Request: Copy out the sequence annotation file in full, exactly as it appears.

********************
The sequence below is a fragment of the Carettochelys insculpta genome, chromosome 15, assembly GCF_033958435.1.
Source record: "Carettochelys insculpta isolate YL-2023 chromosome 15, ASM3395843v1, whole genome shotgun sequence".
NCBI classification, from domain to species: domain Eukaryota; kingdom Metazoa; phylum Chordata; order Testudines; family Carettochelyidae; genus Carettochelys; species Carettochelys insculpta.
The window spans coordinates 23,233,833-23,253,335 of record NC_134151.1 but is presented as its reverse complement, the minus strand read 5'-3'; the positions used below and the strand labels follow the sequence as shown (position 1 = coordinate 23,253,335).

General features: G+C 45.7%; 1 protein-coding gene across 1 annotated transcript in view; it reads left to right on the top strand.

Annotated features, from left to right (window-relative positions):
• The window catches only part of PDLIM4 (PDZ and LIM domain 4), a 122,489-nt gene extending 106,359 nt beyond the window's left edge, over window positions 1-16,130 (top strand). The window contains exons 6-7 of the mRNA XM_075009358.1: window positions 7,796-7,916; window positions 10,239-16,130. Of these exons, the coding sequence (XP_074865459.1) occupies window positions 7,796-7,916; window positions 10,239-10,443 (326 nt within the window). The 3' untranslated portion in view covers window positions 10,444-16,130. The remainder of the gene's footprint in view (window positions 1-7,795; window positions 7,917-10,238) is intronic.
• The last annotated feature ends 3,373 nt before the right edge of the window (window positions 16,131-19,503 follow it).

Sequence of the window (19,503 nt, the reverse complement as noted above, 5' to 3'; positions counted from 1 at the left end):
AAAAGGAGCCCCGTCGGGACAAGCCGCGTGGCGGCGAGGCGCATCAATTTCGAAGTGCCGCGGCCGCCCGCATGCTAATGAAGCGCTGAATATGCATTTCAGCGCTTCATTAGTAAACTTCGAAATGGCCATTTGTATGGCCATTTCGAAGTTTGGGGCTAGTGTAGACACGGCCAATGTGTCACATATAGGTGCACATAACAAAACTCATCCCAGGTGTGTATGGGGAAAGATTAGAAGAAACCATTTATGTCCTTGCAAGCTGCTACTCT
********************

The sequence below is a fragment of the Carettochelys insculpta genome, chromosome 15, assembly GCF_033958435.1.
Source record: "Carettochelys insculpta isolate YL-2023 chromosome 15, ASM3395843v1, whole genome shotgun sequence".
NCBI classification, from domain to species: domain Eukaryota; kingdom Metazoa; phylum Chordata; order Testudines; family Carettochelyidae; genus Carettochelys; species Carettochelys insculpta.
The window spans coordinates 23,233,833-23,253,335 of record NC_134151.1 but is presented as its reverse complement, the minus strand read 5'-3'; the positions used below and the strand labels follow the sequence as shown (position 1 = coordinate 23,253,335).

General features: G+C 45.7%; 1 protein-coding gene across 1 annotated transcript in view; it reads left to right on the top strand.

Annotated features, from left to right (window-relative positions):
• The window catches only part of PDLIM4 (PDZ and LIM domain 4), a 122,489-nt gene extending 106,359 nt beyond the window's left edge, over window positions 1-16,130 (top strand). The window contains exons 6-7 of the mRNA XM_075009358.1: window positions 7,796-7,916; window positions 10,239-16,130. Of these exons, the coding sequence (XP_074865459.1) occupies window positions 7,796-7,916; window positions 10,239-10,443 (326 nt within the window). The 3' untranslated portion in view covers window positions 10,444-16,130. The remainder of the gene's footprint in view (window positions 1-7,795; window positions 7,917-10,238) is intronic.
• The last annotated feature ends 3,373 nt before the right edge of the window (window positions 16,131-19,503 follow it).

Sequence of the window (19,503 nt, the reverse complement as noted above, 5' to 3'; positions counted from 1 at the left end):
AAAAGGAGCCCCGTCGGGACAAGCCGCGTGGCGGCGAGGCGCATCAATTTCGAAGTGCCGCGGCCGCCCGCATGCTAATGAAGCGCTGAATATGCATTTCAGCGCTTCATTAGTAAACTTCGAAATGGCCATTTGTATGGCCATTTCGAAGTTTGGGGCTAGTGTAGACACGGCCAATGTGTCACATATAGGTGCACATAACAAAACTCATCCCAGGTGTGTATGGGGAAAGATTAGAAGAAACCATTTATGTCCTTGCAAGCTGCTACTCT